ObamaCare's subsidized insurance exchanges are supposed to be up and running in little more than a year, putting a key piece of the federal health care law into action.But it's unclear that will happen, especially with a growing number of states saying they don't want the cost and regulatory headaches.
The exchanges are where consumers without employer-based coverage will shop for insurance under ObamaCare and receive a tax credit toward its purchase if they are eligible. But 21 states have expressly declined to set up their own exchanges, with nine others still undecided ahead of the Dec. 14 deadline.
We Won't Build That
The more states that decline to set up a state-run exchange, the bigger the task that will fall to the federal government, which must set up and run insurance marketplaces in their place under ObamaCare. That could prove a difficult mandate given that all exchanges are supposed to be operational by Jan. 1, 2014.
State-run exchanges — within still-unclear federal mandates — could determine plan benefits, determine eligibility and handle enrollment. But many states — mostly with Republican governors — say creating and running their own exchanges offers heavy costs and responsibilities but little autonomy or clarity.
Setting up exchanges means states co-own ObamaCare, for good or ill. When problems develop, state officials will take some of the heat. But Washington will be fully responsible for federal exchanges.
The latest to decline are Arizona and Michigan.
Arizona will join 17 other states that have declined and will likely leave it to the federal government to create and run their exchanges. They still have until Feb. 15, 2013, to decide between a federal exchange or doing a "state-federal partnership" exchange.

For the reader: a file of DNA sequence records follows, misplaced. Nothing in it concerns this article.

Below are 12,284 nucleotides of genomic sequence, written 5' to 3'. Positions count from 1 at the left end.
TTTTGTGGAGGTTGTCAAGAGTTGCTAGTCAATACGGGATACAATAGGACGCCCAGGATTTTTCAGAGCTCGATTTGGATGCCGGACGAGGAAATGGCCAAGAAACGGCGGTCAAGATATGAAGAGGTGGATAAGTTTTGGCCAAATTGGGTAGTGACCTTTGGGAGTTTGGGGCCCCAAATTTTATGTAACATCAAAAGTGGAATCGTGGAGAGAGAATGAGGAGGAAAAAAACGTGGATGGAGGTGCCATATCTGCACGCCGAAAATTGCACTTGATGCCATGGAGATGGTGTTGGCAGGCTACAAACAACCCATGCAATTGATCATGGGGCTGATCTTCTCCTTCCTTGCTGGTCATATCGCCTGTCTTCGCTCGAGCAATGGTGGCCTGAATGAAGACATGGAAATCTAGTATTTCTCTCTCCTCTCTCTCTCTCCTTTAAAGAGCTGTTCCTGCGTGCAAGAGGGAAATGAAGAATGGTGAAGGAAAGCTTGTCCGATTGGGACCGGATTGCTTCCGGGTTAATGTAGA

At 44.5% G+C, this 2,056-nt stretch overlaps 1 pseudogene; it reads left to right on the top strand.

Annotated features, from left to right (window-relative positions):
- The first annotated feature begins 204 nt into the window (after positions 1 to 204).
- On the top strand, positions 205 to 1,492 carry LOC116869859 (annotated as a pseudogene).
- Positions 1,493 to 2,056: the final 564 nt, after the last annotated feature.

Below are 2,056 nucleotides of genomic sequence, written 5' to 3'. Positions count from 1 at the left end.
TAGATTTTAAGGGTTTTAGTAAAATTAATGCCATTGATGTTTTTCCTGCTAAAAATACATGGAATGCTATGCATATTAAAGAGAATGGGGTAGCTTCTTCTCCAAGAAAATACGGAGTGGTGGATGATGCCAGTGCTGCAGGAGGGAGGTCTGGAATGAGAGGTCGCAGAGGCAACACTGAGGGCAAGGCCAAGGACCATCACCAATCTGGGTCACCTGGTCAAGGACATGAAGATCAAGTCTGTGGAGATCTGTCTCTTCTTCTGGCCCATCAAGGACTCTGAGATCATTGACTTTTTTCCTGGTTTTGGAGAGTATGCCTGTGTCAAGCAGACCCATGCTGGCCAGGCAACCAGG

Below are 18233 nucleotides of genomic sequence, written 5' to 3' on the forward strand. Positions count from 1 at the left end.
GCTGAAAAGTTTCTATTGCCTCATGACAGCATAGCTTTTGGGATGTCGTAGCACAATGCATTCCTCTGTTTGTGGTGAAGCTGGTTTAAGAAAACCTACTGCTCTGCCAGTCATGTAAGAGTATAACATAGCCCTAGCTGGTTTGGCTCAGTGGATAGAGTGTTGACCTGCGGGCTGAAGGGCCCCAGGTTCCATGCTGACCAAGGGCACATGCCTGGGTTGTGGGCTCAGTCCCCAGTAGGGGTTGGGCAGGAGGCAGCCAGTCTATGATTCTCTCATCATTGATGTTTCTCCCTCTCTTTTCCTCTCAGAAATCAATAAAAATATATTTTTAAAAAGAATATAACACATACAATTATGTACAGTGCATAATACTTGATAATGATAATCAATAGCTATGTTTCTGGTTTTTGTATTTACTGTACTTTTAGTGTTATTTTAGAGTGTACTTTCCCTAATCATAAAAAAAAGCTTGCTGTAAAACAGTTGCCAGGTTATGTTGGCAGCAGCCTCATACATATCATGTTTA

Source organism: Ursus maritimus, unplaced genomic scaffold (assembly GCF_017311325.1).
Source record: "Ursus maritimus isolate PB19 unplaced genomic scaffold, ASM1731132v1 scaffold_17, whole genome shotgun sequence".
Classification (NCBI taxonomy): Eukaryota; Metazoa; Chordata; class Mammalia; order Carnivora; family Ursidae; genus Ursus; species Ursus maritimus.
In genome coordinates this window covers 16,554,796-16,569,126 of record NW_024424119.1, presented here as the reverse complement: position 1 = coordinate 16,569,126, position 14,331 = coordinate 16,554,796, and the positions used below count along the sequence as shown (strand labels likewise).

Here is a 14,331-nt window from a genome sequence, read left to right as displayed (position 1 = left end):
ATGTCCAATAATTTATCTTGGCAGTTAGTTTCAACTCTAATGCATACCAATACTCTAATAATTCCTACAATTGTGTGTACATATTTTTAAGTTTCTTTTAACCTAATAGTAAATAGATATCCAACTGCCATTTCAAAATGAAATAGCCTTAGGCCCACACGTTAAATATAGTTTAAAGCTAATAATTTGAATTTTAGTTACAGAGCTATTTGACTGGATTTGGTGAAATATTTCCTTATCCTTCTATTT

Michigan joins Ohio and Arkansas in declining a state-based exchange but choosing the partnership route. Under this type of exchange, states can oversee insurance plans and assist consumers, but the federal government will handle duties such as enrollment and determining eligibility. States will also have the option to eventually transition to a state exchange.
Delaware, Illinois and North Carolina also have opted for partnerships but did not expressly decline establishing state exchanges.
Seventeen states have declared their intent to establish a state exchange, though at least one — Iowa — may back out.
Costs, control and regulatory uncertainty are the common concerns among states that have declined to set up a state exchange.
Cost was mentioned in the letters or press statements of 14 governors and was the reason the GOP-controlled legislatures of Arkansas and Michigan opposed a state exchange.
Read More At IBD: http://news.investors.com/120412-635663-many-states-resist-lead-role-running-insurance-markets.aspx#ixzz2EDMfM8Y2